Featured Project(s): Biodiesel-Powered Vehicles “Wrapped” For the Holidays

As these biodiesel companies understand, wraps are a very cost-effective and visually appealing way to deliver a message.

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This featured project comes to us from the nonprofit National Biodiesel Board, a trade organization covering the biodiesel industry, five biodiesel users recently unveiled new vehicle wraps that help share their stories of sustainability and emissions reductions with residents in their area.

“Our annual biodiesel vehicle wrap program provides matching funds to help biodiesel users promote their use of America’s advanced biofuel,” says Kaleb Little, NBB director of communications. “This year we were pleased to select five winners whose unique wraps are helping to showcase their commitment to reduced emissions and cleaner air.”

Illinois’ B20 Club wrapped two box trailers for G&D Integrated, a trucking company based in Morton, Illinois. An inaugural B20 Club member, G&D operates more than 400 vehicles on biodiesel blends up to B20.

Rockwood Summit High School in Fenton, Missouri wrapped their 1992 Ford F250, fondly known as “Old Brownie”. The pick-up is used for a biodiesel partnership program called Fuel Wash U.  Brownie picks up waste vegetable oil from St. Louis’s Washington University’s kitchens and transports it to RSHS’s facility where the recycled oil is processed into biodiesel. A B50 blend is then sold back to Washington University for use in their three catering trucks for events on and off campus. Old Brownie was originally owned by the Missouri Soybean Merchandising Council and was one of the industry’s first biodiesel demonstration vehicles, logging hundreds of thousands of miles on biodiesel since the early 1990s.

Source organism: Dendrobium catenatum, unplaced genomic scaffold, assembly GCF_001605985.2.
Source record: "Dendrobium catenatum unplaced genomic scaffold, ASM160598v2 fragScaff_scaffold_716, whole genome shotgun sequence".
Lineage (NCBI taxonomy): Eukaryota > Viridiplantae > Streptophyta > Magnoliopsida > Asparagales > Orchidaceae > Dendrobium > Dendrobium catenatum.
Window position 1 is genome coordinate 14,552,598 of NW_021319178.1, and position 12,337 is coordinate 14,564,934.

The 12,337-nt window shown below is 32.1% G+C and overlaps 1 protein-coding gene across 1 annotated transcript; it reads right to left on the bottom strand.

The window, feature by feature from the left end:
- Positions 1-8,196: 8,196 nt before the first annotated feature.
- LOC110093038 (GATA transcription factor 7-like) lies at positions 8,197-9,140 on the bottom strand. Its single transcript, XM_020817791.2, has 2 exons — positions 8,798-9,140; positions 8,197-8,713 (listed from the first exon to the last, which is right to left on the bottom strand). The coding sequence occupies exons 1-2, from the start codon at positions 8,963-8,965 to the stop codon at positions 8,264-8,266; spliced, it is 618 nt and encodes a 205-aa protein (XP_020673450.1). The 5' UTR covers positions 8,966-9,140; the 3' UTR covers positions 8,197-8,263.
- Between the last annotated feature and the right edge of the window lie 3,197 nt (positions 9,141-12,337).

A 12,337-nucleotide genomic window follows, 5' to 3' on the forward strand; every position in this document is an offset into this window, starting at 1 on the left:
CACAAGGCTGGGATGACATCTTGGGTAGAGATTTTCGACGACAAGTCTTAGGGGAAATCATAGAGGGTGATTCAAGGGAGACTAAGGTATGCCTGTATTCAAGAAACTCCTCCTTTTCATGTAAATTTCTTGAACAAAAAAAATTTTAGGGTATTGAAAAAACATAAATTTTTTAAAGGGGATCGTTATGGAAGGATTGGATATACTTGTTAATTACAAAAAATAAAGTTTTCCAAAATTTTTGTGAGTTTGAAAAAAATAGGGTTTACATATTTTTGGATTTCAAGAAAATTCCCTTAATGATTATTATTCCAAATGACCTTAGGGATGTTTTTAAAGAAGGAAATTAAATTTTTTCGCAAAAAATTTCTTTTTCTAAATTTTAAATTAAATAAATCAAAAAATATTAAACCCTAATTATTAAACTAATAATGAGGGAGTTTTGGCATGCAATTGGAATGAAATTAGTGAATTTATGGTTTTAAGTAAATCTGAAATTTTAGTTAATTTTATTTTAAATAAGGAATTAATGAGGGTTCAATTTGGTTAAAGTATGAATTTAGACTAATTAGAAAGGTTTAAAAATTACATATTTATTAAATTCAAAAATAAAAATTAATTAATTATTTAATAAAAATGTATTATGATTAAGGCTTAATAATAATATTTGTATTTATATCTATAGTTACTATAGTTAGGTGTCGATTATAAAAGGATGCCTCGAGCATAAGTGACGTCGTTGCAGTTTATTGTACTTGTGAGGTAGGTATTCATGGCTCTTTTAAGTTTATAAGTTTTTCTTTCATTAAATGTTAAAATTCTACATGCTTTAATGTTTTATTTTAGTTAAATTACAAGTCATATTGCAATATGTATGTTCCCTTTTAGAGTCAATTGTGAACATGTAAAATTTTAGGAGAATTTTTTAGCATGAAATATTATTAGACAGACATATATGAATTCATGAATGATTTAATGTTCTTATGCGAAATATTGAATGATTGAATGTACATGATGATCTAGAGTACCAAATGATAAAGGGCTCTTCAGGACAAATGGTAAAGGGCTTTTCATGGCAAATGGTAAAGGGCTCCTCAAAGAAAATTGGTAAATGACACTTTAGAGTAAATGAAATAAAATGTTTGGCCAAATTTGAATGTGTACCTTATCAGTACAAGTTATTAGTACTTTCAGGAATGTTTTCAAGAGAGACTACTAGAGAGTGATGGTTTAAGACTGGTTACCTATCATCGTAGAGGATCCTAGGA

Maine Standard Biofuels, based in Portland, Maine, wrapped the tank of their new oil truck. The truck travels within 20 miles of Portland, providing biodiesel and Bioheat to area customers. The company collects used cooking oil from more than 1,000 restaurants and food manufacturers across New England.

Coastal Energy, based in Ellsworth, Maine, wrapped four pedal fuel trucks and one transport truck showcasing the HERO BX brand and the company’s green fuel initiative. The trucks travel 200 miles from their headquarters on the coast of Maine to North Hampton, New Hampshire to purchase biodiesel from HERO BX. Coastal Energy sells biodiesel and Bioheat to citizens throughout Maine’s picturesque Downeast communities, including historic Bar Harbor and Mount Dessert Island.

Broco Oil, based in North Reading, Massachusetts, wrapped two, six-wheel oil tanker trucks and a 10-wheel fuel oil transport truck that are used for Bioheat delivery to consumers over a 50-mile radius throughout the greater Boston area and the Merrimac Valley area of Massachusetts. They also stamped “HERO BX Inside” decals on the company’s 12,000-gallon tractor trailer truck to help promote HERO BX Bioheat and to showcase Broco Oil’s commitment to the community and the environment. Owner Bobby Brown and his wife, Angela, created the “Bee Green” advertising campaign aimed at educating oil-heat customers about the benefits of Bioheat. 

According to the NBB, biodiesel is made from an increasingly diverse mix of resources such as recycled cooking oil, soybean oil and animal fats, and is a renewable, clean-burning diesel replacement that can be used in existing diesel engines without modification. It is the nation’s first domestically produced, commercially available advanced biofuel.


Tony Kindelspire

Tony Kindelspire is the former digital content editor of Sign & Digital Graphics & WRAPS magazines.

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